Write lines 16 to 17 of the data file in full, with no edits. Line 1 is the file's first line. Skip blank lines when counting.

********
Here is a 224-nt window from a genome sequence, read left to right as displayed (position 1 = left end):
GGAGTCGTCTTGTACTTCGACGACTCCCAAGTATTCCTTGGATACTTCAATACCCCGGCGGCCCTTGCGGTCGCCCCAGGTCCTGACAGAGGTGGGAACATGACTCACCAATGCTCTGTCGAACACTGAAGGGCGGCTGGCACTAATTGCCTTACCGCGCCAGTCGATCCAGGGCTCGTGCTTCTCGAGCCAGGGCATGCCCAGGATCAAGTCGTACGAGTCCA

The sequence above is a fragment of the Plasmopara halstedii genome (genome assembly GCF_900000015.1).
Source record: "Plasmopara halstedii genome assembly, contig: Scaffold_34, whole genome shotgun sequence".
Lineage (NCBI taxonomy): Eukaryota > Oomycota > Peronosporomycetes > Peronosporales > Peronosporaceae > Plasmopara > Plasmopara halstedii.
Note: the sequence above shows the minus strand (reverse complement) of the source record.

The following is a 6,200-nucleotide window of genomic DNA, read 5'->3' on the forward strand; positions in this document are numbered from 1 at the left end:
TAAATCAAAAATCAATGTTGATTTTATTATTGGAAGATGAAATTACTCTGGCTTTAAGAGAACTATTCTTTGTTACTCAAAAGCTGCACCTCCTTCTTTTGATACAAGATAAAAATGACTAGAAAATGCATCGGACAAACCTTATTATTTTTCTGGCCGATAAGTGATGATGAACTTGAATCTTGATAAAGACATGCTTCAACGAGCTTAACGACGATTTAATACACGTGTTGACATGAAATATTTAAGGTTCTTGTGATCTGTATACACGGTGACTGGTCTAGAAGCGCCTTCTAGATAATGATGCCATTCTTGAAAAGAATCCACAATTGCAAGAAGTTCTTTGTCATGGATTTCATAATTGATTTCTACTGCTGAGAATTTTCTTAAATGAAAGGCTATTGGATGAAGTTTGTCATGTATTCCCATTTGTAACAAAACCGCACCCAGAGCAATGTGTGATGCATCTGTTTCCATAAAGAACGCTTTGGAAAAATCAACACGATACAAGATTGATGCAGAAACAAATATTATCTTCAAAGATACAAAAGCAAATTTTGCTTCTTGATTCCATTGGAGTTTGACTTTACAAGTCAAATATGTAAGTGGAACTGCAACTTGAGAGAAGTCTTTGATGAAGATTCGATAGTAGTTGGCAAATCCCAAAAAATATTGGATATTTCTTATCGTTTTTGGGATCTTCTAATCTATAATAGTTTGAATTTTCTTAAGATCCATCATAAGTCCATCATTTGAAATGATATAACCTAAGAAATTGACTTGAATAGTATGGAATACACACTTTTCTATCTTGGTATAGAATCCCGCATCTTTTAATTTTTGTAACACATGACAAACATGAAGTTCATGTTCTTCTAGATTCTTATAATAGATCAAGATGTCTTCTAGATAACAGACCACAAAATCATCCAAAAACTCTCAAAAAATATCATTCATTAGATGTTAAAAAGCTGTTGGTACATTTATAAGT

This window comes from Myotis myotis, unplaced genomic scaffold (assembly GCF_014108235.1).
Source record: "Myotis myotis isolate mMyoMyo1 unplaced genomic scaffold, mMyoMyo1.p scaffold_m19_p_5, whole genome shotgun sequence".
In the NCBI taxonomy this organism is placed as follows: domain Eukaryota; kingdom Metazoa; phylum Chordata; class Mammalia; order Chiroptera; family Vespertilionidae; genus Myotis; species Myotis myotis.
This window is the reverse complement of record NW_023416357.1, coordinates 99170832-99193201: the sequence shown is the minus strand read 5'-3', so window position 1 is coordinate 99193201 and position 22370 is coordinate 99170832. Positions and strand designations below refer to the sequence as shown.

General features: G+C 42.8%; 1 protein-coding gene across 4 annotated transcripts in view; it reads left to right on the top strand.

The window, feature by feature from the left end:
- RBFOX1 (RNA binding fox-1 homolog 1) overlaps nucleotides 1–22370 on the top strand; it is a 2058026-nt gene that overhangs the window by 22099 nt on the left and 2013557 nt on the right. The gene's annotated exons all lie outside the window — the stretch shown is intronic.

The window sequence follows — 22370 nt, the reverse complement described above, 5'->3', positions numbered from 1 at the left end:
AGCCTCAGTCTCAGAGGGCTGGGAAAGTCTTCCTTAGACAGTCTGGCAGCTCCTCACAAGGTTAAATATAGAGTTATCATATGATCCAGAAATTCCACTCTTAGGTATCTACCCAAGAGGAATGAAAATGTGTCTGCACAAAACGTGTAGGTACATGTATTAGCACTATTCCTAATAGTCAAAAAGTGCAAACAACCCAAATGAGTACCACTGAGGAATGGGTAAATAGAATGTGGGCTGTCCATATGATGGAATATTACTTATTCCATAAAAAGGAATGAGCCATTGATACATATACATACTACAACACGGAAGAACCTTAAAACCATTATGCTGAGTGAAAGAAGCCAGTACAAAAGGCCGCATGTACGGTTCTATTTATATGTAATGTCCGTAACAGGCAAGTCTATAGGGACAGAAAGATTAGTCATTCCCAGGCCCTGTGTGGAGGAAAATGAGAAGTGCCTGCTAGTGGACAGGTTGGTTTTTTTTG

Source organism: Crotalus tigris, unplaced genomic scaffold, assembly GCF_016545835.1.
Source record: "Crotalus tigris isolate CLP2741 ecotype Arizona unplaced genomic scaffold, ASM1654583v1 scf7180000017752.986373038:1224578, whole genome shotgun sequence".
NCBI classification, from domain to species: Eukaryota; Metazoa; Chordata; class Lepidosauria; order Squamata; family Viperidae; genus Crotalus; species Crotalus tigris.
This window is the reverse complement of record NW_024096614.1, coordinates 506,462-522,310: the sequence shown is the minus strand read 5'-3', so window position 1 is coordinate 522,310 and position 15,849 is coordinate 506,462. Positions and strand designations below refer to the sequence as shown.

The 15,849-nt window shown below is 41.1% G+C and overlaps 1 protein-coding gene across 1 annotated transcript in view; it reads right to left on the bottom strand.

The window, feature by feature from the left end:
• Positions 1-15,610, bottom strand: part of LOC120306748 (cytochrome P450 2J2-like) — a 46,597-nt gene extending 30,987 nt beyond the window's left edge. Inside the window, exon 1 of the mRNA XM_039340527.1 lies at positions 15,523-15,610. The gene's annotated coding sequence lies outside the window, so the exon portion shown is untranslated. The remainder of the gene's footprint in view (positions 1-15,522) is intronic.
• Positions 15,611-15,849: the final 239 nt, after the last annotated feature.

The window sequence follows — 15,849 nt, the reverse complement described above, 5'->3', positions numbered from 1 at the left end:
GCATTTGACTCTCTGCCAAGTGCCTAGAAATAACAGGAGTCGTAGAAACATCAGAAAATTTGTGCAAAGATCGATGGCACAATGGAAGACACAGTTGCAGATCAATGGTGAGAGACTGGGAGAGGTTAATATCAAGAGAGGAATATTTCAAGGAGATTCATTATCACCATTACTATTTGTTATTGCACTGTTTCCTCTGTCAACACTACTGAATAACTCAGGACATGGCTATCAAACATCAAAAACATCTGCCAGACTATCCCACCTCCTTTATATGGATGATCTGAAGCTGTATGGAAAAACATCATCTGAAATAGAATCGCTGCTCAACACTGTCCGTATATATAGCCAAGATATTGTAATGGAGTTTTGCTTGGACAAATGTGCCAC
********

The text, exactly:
The window sequence follows — 22370 nt, the reverse complement described above, 5'->3', positions numbered from 1 at the left end:
AGCCTCAGTCTCAGAGGGCTGGGAAAGTCTTCCTTAGACAGTCTGGCAGCTCCTCACAAGGTTAAATATAGAGTTATCATATGATCCAGAAATTCCACTCTTAGGTATCTACCCAAGAGGAATGAAAATGTGTCTGCACAAAACGTGTAGGTACATGTATTAGCACTATTCCTAATAGTCAAAAAGTGCAAACAACCCAAATGAGTACCACTGAGGAATGGGTAAATAGAATGTGGGCTGTCCATATGATGGAATATTACTTATTCCATAAAAAGGAATGAGCCATTGATACATATACATACTACAACACGGAAGAACCTTAAAACCATTATGCTGAGTGAAAGAAGCCAGTACAAAAGGCCGCATGTACGGTTCTATTTATATGTAATGTCCGTAACAGGCAAGTCTATAGGGACAGAAAGATTAGTCATTCCCAGGCCCTGTGTGGAGGAAAATGAGAAGTGCCTGCTAGTGGACAGGTTGGTTTTTTTTG